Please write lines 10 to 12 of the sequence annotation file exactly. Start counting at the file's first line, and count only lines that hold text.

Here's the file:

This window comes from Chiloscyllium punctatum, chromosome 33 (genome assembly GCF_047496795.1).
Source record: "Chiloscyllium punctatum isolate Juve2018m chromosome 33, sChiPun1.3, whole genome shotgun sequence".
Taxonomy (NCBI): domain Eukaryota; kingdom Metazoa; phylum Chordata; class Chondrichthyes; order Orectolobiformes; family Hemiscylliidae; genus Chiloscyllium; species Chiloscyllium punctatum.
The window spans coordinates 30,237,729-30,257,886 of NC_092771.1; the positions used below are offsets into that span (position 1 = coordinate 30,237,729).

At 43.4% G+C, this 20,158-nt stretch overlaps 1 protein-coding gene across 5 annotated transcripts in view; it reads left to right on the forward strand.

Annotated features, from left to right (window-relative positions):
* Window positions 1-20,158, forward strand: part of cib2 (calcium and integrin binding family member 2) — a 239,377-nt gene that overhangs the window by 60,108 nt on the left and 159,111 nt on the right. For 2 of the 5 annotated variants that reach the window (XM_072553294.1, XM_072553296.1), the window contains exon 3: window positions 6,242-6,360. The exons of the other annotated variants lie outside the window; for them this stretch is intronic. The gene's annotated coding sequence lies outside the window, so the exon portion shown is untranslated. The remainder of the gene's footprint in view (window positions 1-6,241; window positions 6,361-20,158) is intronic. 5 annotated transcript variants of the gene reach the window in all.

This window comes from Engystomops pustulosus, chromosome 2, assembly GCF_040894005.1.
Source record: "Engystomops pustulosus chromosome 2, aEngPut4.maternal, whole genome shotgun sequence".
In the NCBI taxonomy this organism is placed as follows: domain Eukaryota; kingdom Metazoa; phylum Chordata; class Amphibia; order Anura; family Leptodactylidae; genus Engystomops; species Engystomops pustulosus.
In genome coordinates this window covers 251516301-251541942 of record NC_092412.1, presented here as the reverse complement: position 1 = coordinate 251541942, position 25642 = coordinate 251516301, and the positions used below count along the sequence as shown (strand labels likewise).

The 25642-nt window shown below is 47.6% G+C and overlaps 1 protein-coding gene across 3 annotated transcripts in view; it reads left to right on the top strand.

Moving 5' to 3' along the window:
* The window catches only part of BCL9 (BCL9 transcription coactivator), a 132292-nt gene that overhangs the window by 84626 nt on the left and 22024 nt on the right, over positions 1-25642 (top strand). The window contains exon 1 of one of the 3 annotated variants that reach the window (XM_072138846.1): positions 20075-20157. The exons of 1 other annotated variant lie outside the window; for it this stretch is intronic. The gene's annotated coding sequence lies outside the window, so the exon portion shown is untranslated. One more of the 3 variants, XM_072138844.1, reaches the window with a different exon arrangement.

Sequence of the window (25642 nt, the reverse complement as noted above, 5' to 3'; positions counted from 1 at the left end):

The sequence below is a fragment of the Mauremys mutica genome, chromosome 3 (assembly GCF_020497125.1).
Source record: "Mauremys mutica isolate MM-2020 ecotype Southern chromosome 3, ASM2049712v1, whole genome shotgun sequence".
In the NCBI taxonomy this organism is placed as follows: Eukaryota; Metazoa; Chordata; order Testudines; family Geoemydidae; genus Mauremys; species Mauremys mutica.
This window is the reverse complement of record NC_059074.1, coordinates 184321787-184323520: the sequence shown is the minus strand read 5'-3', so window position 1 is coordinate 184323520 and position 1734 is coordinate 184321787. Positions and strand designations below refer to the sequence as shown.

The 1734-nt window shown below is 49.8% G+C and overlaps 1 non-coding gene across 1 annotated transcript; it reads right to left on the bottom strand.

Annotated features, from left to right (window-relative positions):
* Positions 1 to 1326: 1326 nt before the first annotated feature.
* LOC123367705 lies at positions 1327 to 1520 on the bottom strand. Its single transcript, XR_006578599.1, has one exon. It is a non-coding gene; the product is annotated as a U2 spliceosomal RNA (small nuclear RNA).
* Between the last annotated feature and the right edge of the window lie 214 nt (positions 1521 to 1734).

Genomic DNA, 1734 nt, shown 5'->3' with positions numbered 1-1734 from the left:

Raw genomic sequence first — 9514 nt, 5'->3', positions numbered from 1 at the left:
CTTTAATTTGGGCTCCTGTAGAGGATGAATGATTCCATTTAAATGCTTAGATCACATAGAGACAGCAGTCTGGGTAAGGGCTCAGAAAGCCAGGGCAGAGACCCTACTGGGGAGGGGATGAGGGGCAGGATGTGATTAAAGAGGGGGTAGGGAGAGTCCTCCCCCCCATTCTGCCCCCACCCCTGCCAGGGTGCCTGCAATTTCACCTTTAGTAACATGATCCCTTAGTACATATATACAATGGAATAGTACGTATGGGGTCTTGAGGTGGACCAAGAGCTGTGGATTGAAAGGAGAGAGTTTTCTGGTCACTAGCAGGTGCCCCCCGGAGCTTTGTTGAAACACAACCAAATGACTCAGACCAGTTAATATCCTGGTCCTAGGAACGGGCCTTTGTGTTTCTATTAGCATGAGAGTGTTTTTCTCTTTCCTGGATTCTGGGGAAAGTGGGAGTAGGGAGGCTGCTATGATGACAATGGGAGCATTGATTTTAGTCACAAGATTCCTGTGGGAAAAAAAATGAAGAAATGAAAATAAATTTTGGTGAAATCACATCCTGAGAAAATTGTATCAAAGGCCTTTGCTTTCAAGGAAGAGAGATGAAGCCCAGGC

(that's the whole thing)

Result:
In the NCBI taxonomy this organism is placed as follows: domain Eukaryota; kingdom Metazoa; phylum Chordata; class Amphibia; order Anura; family Leptodactylidae; genus Engystomops; species Engystomops pustulosus.
In genome coordinates this window covers 251516301-251541942 of record NC_092412.1, presented here as the reverse complement: position 1 = coordinate 251541942, position 25642 = coordinate 251516301, and the positions used below count along the sequence as shown (strand labels likewise).

The 25642-nt window shown below is 47.6% G+C and overlaps 1 protein-coding gene across 3 annotated transcripts in view; it reads left to right on the top strand.